Three dynamic charging solutions have been designed by VEDECOM/QUALCOMM, POLITO and SAET. The design included thorough simulations to ensure their compliance with safety standards in terms of EMF emissions. The solutions operate in the frequency band of 85kHz and their operating power is around 20kW. The implementations differ in dimensions, electrical and electronic design, as well as operating airgaps. This will allow for comparisons after the evaluation tests. The two solutions are being installed at the Italian test site of FABRIC near Turin while the VEDECOM one at the French test site in Satory, near Versailles. The Italian prototypes will charge the same vehicle which will carry a single secondary coil and this will allow for interoperability studies. The charging pad prototypes both on-board and off-board have been constructed and are currently being replicated. For the optimal operation of the hardware prototypes supporting ICT have been developed, namely the HMIs that will guide the drivers and Lane Keeping Assistance apps that will direct the driver for optimal coils alignment during dynamic charging. In addition a load balancing application has been developed to ensure that the power demand follows supply fluctuations and is distributed optimally so as to guarantee the secure grid operation.
Finally initial feasibility analysis studies have started and they are expected to peak during the last year of the project’s life in 2017 after FABRIC evaluation results become available. The initial studies have produced estimations on the most promising application scenarios for dynamic charging based on many factors that take into account the cost, the environment, and the society.
During these 2,5 years FABRIC has had significant presence in high profile international conferences such as IEEE IEVC, EEVC, ESARS, MedPower, ITS European Congress, ITS World Congress, and organized several special sessions focusing on electromobility and standardization. More than 20 papers published. In 2016 the project’s mid-term event, a conference focusing on dynamic wireless charging and the dissemination of the project’s results, took place in Brussels, attracting many experts (~70) on the field. More information can be found at the project’s website and LinkedIn group.

Potential Impact:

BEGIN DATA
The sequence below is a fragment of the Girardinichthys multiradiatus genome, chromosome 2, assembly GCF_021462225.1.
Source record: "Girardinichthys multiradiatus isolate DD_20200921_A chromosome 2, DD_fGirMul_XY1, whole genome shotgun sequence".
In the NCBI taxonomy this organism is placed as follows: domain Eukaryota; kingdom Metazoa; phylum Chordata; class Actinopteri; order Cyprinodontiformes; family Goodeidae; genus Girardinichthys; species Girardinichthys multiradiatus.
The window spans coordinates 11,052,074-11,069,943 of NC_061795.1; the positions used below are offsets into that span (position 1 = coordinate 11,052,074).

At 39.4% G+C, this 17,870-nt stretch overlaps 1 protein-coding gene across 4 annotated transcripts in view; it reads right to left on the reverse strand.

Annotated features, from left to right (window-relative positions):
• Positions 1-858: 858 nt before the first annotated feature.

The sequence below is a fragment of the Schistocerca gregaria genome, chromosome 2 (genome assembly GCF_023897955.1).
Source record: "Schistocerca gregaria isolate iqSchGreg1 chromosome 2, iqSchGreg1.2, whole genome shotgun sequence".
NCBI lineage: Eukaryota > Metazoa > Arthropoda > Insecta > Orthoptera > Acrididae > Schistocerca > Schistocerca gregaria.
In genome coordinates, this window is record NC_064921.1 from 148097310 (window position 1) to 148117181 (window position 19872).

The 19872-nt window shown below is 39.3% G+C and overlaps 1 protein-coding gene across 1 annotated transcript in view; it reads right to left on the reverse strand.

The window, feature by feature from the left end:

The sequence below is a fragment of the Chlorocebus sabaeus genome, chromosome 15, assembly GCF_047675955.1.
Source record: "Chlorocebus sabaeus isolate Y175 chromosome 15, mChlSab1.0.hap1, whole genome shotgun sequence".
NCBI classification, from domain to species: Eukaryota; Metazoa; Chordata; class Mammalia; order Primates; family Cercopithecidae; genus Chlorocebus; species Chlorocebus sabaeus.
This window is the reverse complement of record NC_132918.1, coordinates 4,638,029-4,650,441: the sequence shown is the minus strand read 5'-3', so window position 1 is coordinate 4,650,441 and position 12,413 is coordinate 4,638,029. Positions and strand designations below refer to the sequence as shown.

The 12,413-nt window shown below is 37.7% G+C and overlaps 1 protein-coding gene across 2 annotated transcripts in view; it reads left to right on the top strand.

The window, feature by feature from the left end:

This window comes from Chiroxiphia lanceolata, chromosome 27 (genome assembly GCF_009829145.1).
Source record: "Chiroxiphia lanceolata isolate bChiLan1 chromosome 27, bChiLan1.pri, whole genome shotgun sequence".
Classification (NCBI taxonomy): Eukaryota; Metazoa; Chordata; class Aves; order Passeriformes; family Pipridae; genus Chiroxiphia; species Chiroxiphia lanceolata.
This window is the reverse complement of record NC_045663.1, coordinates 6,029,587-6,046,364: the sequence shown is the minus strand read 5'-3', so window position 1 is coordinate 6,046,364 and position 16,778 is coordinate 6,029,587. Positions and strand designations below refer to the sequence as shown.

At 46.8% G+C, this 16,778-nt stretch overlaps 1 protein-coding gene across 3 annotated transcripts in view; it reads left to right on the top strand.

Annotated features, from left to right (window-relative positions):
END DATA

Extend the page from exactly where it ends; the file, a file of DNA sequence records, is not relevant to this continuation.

FABRIC is a feasibility study project aiming to assess the potential of large scale implementation of new EV charging technologies in order to reduce the size, weight and cost of batteries while increasing the range of future electric vehicles. Research focus is concentrated on wireless charging which allows for new charging modes that are currently unfeasible i.e. charging during very short stops (stationary charging) and while on the move (dynamic charging). These new modes will enable much more frequent charging, especially in urban environments, at high power instead of immobilizing the vehicle for long periods of time. In addition there is the potential for increased user unobtrusiveness since, in an ideal scenario, the “refueling” can be done even more seamlessly than conventional ICE vehicles. Stationary and dynamic charging presents many challenges and requires careful planning and a priori cost benefit analysis due to the size of the necessary installations: in order to implement a functional system many kilometers of inductive charging infrastructure needs to be embedded in the existing road network. Since power will be transferred wirelessly and on the move, maximum efficiency should be measured beforehand and the system should operate at very high power in order to increase the EV range substantially. This kind of operation, when scaled to many thousands of EVs, is expected to cause large strain to the existing electricity grid. Scheduling and load shaping strategies as well as technical means such as decentralized storage requirements should be drafted to mitigate the increased risk for grid security. Finally the impact on the road network should be estimated since large portions of road lanes will be required to install charging systems. The actual installation of the charging pads in the pavement should also be studied to assess the strain it will cause, the potentially increased maintenance costs and the effect on the road’s lifecycle. Within the framework of FABRIC all of the above aspects will be studied and recommendations will be issued. Three wireless dynamic charging prototypes will be built and tested extensively at test sites in Italy and France in order to assess the feasibility and efficiency of the technology. Requirements and specifications will be produced for the adaptation of the road and grid infrastructure to support the large scale implementation of wireless dynamic charging. Building upon the prototypes’ testing results a cost benefit and implementation scenarios analysis will take place. The projected CO2 savings, EM pollution and social impact on population health and safety will be estimated. Based on the findings a deployment roadmap will also be drafted while significant contribution to standardization and harmonization of wireless charging technologies is expected based on the interoperability analysis of the different prototypes. The ultimate aim is to provide a pivotal contribution to the evolution of e-Mobility in Europe by identifying the benefits and costs in absolute terms so that the investments required in the coming years for widespread implementation and exploitation can be fully defined and quantified.